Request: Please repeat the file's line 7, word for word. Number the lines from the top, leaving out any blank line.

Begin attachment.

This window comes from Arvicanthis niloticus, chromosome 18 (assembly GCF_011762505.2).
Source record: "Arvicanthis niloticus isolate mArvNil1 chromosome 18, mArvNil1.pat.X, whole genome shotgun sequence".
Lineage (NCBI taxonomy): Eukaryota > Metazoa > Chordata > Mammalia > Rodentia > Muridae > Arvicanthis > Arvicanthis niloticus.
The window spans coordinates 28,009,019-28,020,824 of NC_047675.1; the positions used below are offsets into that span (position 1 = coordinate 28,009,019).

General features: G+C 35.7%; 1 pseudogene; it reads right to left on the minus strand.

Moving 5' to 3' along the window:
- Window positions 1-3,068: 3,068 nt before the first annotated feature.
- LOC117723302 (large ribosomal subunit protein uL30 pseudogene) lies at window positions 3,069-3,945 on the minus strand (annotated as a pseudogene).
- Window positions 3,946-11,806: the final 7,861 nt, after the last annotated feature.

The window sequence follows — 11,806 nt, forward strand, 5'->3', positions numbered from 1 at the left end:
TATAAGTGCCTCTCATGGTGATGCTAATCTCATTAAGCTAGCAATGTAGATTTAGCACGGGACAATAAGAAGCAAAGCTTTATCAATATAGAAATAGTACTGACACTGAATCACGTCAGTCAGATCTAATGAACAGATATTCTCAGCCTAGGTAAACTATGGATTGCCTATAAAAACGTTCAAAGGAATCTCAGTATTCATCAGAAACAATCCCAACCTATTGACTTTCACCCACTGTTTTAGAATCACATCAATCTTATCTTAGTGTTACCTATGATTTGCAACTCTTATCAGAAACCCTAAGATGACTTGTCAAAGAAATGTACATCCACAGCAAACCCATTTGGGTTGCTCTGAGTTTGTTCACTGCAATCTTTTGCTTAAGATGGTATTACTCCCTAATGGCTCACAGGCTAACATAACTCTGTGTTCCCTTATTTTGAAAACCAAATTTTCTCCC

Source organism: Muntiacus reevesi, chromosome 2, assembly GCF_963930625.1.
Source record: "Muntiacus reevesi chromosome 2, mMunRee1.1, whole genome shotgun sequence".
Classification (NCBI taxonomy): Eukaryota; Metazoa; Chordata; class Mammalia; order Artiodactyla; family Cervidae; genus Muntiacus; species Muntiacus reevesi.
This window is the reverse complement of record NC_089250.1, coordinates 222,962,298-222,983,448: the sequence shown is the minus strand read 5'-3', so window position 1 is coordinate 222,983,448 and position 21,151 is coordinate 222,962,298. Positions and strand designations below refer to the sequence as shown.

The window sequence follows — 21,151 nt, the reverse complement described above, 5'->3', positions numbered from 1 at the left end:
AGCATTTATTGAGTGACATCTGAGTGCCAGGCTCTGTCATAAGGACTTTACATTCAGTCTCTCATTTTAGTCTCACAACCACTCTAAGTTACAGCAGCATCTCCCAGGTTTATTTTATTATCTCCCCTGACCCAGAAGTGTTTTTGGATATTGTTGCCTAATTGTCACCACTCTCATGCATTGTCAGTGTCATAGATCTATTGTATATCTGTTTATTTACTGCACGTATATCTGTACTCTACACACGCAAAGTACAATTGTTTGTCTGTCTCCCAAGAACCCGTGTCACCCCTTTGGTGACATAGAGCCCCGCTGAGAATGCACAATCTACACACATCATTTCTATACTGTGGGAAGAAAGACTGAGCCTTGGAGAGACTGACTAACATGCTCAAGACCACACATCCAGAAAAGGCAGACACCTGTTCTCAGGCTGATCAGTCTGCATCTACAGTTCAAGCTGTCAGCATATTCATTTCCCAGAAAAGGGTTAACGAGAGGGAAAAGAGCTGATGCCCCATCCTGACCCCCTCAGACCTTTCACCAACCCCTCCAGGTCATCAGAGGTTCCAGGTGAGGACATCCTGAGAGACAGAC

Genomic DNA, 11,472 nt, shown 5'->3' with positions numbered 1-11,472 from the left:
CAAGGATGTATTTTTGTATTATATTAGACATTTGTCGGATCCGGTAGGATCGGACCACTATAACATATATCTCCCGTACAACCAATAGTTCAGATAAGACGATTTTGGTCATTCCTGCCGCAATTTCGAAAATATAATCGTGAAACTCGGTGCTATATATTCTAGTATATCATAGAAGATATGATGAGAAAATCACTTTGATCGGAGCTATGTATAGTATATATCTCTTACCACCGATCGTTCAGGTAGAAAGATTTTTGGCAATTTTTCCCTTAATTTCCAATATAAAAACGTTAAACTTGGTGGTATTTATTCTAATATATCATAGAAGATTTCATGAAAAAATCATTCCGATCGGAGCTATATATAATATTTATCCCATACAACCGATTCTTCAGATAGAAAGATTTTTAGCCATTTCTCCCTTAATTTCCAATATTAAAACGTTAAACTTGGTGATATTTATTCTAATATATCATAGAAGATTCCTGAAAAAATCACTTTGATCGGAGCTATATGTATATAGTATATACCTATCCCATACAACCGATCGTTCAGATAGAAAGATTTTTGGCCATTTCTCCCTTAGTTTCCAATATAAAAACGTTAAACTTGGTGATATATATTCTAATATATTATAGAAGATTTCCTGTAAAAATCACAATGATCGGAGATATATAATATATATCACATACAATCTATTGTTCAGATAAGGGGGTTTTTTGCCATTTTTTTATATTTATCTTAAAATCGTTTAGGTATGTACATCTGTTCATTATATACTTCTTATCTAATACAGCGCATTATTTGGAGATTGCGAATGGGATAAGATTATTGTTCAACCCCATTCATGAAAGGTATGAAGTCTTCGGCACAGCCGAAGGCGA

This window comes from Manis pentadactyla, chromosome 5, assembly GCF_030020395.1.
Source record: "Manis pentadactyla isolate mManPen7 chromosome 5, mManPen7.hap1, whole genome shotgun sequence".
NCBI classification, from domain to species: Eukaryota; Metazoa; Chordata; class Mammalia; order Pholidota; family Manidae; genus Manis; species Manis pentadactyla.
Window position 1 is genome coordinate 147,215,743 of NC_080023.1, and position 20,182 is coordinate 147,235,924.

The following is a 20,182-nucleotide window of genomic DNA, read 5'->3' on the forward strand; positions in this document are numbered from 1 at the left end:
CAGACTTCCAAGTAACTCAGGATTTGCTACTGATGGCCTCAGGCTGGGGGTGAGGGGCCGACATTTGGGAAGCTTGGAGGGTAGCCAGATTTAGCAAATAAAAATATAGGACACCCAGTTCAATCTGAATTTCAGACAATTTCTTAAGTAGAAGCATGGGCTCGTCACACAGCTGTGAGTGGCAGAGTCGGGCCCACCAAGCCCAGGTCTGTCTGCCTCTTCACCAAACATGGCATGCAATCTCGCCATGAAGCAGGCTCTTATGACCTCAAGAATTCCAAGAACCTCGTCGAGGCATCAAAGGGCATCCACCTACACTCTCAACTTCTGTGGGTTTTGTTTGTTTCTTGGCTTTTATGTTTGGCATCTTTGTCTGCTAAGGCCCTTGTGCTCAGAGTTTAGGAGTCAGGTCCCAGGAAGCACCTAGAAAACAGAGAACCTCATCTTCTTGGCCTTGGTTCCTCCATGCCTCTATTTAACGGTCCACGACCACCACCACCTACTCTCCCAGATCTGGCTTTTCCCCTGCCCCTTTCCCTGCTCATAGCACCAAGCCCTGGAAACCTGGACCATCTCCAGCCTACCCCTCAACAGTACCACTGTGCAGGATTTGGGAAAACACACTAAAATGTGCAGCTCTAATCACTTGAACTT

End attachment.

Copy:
- Window positions 1-3,068: 3,068 nt before the first annotated feature.